A review of Richard Keelan’s “The Waltzing Tree” in Over the Rainbow: Folk and Fairy Tales From The Margins” (Exile, 2018).

By Derek Newman-Stille

Richard Keelan’s “The Waltzing Tree” is a suburban fairy tale about loneliness and transformation. It is a tale about overcoming the distance that traditional modes of masculinity place between our bodies and the fear of vulnerability that is part of those notions of masculinity. “The Waltzing Tree” explores complex intimacies and the resistance people often feel to types of intimacy that aren’t considered traditional.

Keelan tells a tale about care-giving and care-receiving between a man and a transformed tree, opening up uncertainties and complexities in their interactions and understandings of each other. Both share the property that the man has moved to – he because he has bought the land and the tree because their roots were planted in that ground long before the man moved to this space. This proximity allows them to both struggle with ideas of home and what it means for them to share this space and to cope with others infringing on their privacy.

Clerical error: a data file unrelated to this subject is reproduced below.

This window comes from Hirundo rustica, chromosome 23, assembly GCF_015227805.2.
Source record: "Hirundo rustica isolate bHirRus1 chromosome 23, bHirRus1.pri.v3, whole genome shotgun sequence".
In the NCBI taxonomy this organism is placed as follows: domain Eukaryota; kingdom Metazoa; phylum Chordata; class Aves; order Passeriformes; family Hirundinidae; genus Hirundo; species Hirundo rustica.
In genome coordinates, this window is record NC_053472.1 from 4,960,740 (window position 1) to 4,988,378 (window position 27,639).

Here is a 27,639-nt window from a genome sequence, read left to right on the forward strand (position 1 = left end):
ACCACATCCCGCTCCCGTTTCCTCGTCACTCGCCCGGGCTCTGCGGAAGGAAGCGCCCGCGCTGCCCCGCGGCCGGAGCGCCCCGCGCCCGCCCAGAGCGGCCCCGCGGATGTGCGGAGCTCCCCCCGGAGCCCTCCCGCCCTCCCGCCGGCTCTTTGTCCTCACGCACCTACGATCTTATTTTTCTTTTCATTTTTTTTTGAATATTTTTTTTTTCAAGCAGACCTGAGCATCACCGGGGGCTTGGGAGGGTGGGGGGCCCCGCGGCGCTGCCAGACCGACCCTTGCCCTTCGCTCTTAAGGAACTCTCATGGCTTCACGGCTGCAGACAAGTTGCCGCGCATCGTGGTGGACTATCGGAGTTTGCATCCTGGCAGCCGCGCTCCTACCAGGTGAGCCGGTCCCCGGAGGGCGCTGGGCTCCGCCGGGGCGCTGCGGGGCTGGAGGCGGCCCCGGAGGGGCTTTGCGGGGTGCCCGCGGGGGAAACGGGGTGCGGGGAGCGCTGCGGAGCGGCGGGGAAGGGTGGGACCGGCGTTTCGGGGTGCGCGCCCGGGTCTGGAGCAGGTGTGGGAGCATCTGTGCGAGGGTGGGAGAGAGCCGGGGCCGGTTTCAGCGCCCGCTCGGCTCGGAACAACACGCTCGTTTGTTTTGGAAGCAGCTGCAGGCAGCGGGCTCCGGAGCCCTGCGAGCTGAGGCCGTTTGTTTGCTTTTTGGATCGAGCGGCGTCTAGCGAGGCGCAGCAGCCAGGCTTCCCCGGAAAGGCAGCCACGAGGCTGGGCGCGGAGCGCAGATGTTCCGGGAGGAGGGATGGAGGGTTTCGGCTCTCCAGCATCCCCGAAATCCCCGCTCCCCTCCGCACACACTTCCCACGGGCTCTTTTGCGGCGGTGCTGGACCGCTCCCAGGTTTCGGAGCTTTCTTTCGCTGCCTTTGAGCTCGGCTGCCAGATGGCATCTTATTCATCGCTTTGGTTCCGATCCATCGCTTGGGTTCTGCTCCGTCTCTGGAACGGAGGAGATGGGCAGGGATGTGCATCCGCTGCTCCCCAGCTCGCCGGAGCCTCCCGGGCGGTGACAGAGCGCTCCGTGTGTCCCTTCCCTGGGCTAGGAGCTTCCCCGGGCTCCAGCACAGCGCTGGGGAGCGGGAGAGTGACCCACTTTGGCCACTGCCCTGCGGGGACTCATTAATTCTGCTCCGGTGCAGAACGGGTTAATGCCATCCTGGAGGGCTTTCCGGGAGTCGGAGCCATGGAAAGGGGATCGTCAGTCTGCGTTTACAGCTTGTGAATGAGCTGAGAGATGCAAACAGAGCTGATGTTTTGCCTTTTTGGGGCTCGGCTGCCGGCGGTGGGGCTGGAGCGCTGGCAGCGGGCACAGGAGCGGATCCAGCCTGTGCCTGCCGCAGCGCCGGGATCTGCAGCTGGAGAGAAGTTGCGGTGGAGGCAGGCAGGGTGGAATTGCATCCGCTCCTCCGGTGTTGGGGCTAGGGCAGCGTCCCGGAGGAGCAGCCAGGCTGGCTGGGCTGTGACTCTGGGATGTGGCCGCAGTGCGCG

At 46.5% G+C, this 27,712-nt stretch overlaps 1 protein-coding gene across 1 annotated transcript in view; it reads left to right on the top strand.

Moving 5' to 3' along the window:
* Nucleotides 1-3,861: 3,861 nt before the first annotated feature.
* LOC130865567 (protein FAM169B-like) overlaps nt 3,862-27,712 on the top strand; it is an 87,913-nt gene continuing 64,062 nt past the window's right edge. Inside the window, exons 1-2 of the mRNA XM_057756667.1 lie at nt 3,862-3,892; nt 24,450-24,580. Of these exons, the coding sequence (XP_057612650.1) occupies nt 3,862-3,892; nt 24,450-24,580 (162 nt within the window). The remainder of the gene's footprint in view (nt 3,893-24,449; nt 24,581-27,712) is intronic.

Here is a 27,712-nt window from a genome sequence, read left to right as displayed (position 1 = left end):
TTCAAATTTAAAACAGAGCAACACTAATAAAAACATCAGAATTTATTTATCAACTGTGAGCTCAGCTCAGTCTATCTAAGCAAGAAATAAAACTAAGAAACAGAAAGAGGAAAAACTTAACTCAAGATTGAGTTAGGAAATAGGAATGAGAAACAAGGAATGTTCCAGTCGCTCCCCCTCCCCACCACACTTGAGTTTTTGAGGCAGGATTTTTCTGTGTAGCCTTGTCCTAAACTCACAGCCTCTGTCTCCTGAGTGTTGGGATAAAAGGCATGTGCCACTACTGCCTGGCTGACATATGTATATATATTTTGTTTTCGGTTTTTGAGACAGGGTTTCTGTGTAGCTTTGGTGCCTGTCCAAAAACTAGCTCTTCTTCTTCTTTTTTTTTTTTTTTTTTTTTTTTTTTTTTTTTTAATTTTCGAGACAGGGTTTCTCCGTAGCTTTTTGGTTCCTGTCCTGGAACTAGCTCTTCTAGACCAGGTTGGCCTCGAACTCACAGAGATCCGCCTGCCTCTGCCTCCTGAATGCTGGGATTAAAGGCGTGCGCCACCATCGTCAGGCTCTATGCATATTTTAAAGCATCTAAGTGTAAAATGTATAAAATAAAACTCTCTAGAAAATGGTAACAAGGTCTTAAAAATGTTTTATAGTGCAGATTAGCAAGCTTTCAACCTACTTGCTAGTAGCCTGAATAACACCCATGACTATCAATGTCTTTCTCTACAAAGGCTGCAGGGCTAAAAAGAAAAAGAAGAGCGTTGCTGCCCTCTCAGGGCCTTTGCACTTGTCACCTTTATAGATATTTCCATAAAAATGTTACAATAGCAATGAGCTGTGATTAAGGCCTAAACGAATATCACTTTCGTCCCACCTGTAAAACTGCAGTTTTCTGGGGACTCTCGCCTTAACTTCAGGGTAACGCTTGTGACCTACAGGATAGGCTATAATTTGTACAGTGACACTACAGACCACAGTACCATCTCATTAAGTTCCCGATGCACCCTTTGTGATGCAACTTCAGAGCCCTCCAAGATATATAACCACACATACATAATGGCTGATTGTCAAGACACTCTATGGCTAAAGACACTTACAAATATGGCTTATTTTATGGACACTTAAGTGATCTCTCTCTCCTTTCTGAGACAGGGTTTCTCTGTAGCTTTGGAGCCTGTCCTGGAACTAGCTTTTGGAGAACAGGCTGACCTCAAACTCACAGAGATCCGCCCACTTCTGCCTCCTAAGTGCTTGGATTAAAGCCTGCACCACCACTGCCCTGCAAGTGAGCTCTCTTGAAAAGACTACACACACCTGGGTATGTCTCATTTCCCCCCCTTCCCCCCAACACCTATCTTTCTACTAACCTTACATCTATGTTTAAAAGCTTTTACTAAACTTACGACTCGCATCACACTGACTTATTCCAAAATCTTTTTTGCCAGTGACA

The man, Johnathan, is only able to let his tight control of his masculinity and senses of propriety slip because the tree, David, still identifies as a tree and represents a complex gender identity. Johnathan fears what contact with David may mean, even while he is trying to rescue them. 

To discover more about Over The Rainbow: Folk and Fairy Tales From The Margins, visit

And visit Exile Editions’ website at

Speculating Canada on Trent Radio Episode 43: WolfCop

In this episode of Speculating Canada on Trent Radio, I am joined in the studio by horror movie scholar Amy Jane Vosper and we discuss the Canadian film WolfCop (written and directed by Lowell Dean).

We explore the relationship between werewolf films and gender, looking in particular at the over masculinity of the film and the use of this hypermasculinity to parody werewolf films, we examine WolfCop’s exploration of police masculinity, and we look at ideas of masks and the performative elements of gendered identity.